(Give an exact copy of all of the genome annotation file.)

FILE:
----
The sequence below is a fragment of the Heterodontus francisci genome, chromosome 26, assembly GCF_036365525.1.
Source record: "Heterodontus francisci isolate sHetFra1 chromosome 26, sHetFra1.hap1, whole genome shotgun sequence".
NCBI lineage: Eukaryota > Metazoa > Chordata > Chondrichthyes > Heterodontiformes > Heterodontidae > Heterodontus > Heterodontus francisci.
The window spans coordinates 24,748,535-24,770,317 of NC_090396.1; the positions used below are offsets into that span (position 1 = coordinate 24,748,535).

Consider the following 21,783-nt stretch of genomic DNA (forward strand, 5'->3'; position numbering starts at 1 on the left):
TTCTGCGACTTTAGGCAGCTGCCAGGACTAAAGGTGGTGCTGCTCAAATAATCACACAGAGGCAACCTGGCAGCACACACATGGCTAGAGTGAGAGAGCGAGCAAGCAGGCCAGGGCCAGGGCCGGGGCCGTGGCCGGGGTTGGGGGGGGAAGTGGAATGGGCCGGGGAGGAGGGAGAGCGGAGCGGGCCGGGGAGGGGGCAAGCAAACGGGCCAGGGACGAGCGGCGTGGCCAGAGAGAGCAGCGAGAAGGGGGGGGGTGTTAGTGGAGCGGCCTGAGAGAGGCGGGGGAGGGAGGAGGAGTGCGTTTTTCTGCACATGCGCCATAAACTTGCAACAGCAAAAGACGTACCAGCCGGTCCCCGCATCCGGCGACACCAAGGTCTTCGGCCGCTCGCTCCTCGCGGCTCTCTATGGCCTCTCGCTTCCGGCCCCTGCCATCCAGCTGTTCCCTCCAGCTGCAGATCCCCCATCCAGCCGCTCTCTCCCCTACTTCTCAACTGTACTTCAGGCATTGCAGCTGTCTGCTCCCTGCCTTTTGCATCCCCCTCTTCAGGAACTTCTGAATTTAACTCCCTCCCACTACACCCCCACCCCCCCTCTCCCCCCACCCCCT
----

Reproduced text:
The sequence below is a fragment of the Heterodontus francisci genome, chromosome 26, assembly GCF_036365525.1.
Source record: "Heterodontus francisci isolate sHetFra1 chromosome 26, sHetFra1.hap1, whole genome shotgun sequence".
NCBI lineage: Eukaryota > Metazoa > Chordata > Chondrichthyes > Heterodontiformes > Heterodontidae > Heterodontus > Heterodontus francisci.
The window spans coordinates 24,748,535-24,770,317 of NC_090396.1; the positions used below are offsets into that span (position 1 = coordinate 24,748,535).

Consider the following 21,783-nt stretch of genomic DNA (forward strand, 5'->3'; position numbering starts at 1 on the left):
TTCTGCGACTTTAGGCAGCTGCCAGGACTAAAGGTGGTGCTGCTCAAATAATCACACAGAGGCAACCTGGCAGCACACACATGGCTAGAGTGAGAGAGCGAGCAAGCAGGCCAGGGCCAGGGCCGGGGCCGTGGCCGGGGTTGGGGGGGGAAGTGGAATGGGCCGGGGAGGAGGGAGAGCGGAGCGGGCCGGGGAGGGGGCAAGCAAACGGGCCAGGGACGAGCGGCGTGGCCAGAGAGAGCAGCGAGAAGGGGGGGGGTGTTAGTGGAGCGGCCTGAGAGAGGCGGGGGAGGGAGGAGGAGTGCGTTTTTCTGCACATGCGCCATAAACTTGCAACAGCAAAAGACGTACCAGCCGGTCCCCGCATCCGGCGACACCAAGGTCTTCGGCCGCTCGCTCCTCGCGGCTCTCTATGGCCTCTCGCTTCCGGCCCCTGCCATCCAGCTGTTCCCTCCAGCTGCAGATCCCCCATCCAGCCGCTCTCTCCCCTACTTCTCAACTGTACTTCAGGCATTGCAGCTGTCTGCTCCCTGCCTTTTGCATCCCCCTCTTCAGGAACTTCTGAATTTAACTCCCTCCCACTACACCCCCACCCCCCCTCTCCCCCCACCCCCT